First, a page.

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    Lunar distance measurement in ideal conditions: attainable accuracy.
    From: Bill Morris
    Date: 2013 Jan 6, 19:34 -0800

    Recent posts have questioned vehemently (2 Jan 13 per Frank Reed) or mildly (31 Dec 12 Alex Eremenko) whether it is or was possible to achieve particular degrees of accuracy and consistency with lunar distance observations. My own interest is in the instruments of navigation rather than the many uses to which they can be put. In 2011 I took up the challenge of the late George Huxtable to see how instruments perform in the real world at sea. I regarded recent statements as a challenge to see what can be achieved for lunar distance measurements in the best of conditions using the best of sextants. I say nothing about the quality of the observer except that I have spent a lot of amateur time peering through optical measuring instruments of various types, my vision can be corrected to 6/5 (it isn’t at present, as optometrists in New Zealand charge like wounded bulls for new lenses) and, as a copper-bottomed brass-bound , dyed-in-the-wool sceptic I do my very best not to “tweak” observations despite feeling tempted at times.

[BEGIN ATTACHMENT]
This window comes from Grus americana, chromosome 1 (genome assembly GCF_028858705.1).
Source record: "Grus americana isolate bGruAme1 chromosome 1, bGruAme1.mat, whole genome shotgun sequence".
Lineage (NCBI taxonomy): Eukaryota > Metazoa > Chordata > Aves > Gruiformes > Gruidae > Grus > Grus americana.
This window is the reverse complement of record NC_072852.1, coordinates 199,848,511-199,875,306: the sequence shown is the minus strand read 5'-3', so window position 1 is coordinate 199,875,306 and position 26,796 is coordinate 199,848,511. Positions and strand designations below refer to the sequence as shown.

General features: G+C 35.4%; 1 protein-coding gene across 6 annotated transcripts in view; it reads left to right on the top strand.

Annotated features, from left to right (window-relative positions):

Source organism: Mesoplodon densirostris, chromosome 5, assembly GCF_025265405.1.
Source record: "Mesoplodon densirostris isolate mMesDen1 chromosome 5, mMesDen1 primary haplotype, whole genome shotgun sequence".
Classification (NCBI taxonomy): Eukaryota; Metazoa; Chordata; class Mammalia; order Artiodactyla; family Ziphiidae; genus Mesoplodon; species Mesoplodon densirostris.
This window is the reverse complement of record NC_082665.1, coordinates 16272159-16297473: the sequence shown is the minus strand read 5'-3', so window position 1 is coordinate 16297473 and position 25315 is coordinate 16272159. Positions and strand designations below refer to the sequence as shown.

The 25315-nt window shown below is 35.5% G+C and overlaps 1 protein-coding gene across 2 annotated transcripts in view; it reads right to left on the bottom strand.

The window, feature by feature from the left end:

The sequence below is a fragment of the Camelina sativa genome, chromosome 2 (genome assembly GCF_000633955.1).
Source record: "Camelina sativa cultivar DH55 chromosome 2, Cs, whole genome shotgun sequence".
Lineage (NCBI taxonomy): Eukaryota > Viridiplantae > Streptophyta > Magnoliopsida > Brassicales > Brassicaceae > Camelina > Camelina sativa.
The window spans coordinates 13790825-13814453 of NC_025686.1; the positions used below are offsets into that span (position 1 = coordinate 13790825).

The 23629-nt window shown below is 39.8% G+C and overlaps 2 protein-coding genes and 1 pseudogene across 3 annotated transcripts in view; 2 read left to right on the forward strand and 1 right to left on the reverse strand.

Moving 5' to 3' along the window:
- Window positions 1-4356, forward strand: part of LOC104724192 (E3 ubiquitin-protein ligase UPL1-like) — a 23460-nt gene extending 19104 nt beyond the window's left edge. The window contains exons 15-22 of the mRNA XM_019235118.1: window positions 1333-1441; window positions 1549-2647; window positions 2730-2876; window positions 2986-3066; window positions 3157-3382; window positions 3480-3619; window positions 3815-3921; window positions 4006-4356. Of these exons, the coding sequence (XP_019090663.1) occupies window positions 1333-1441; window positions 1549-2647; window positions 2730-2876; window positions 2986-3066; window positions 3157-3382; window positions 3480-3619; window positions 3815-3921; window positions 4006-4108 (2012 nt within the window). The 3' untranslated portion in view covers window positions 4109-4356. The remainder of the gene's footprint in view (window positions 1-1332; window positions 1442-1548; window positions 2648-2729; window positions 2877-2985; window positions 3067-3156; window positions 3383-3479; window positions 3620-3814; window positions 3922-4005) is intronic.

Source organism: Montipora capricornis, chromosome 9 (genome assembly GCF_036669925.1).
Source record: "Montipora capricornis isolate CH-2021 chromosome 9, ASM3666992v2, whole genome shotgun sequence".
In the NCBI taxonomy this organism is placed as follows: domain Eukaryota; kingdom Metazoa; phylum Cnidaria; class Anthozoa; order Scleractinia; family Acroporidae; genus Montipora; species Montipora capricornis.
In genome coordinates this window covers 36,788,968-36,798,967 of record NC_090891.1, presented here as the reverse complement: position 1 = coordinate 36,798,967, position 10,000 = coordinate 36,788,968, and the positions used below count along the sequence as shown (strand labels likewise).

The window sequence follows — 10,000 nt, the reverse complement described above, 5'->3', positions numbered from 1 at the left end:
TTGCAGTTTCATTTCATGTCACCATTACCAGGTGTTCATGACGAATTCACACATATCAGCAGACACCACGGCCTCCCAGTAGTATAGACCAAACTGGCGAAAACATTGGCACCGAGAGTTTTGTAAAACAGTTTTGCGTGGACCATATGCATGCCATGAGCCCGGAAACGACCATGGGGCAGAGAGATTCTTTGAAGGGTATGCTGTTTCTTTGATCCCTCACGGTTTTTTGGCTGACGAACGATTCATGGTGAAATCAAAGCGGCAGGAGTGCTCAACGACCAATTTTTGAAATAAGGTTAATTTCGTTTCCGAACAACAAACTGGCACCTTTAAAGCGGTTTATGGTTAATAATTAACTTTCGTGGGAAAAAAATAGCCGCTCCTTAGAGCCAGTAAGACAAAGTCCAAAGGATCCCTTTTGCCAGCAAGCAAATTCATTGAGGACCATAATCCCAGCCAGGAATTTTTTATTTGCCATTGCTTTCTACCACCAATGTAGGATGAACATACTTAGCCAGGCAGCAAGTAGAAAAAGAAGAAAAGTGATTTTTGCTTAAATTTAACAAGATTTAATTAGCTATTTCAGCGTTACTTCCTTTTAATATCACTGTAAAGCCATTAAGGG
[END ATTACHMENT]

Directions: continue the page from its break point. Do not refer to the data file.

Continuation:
The sextant used was a 1978 Russian SNO-T sextant whose non-correctable errors in the range of angles measured were under 3 seconds, so I ignored them. As Frank Reed had sung the praises of a x7 telescope, I assumed he had used a prismatic monocular, so I did too for my first series, a vintage Beck Kassel 6 x 30 borrowed from a 1953 C Plath sextant. For my second and third series I used the Keplerian (“inverting”) telescope supplied with the instrument. The mirrors and shades are in perfect condition and, as I overhauled the instrument myself, I am confident that it is in as good a mechanical condition as possible. While backlash is well within the 6 seconds allowable by the specification, I consistently turn the micrometer drum in the direction of increasing the reading, both when estimating index error and when making observations. To minimise digit preference bias, I glued a paper vernier reading to 0.1 arcmin to the index.

    Even quite large telescope collimation errors are of little importance in modern navigation, but when taking lunar distances one is trying to squeeze the last bit of accuracy out of the results and the angles measured are often large, when collimation error is most important. For example, if the telescope is mis-aligned by half a degree, the error at 105 degrees is about 20 seconds. The easiest way to check collimation is to use an engineer’s square to see that the face of the objective lens mount is square to the face of the sextant frame. You should not assume that it is safe to transfer a telescope from one sextant to another without checking this. There are several other, more-or-less sensitive ways of doing it. I had to place shims between the Beck Kassel mounting bracket and the body of the monocular to correct a large error, and by the time my patience had run out there was still a small collimation error remaining.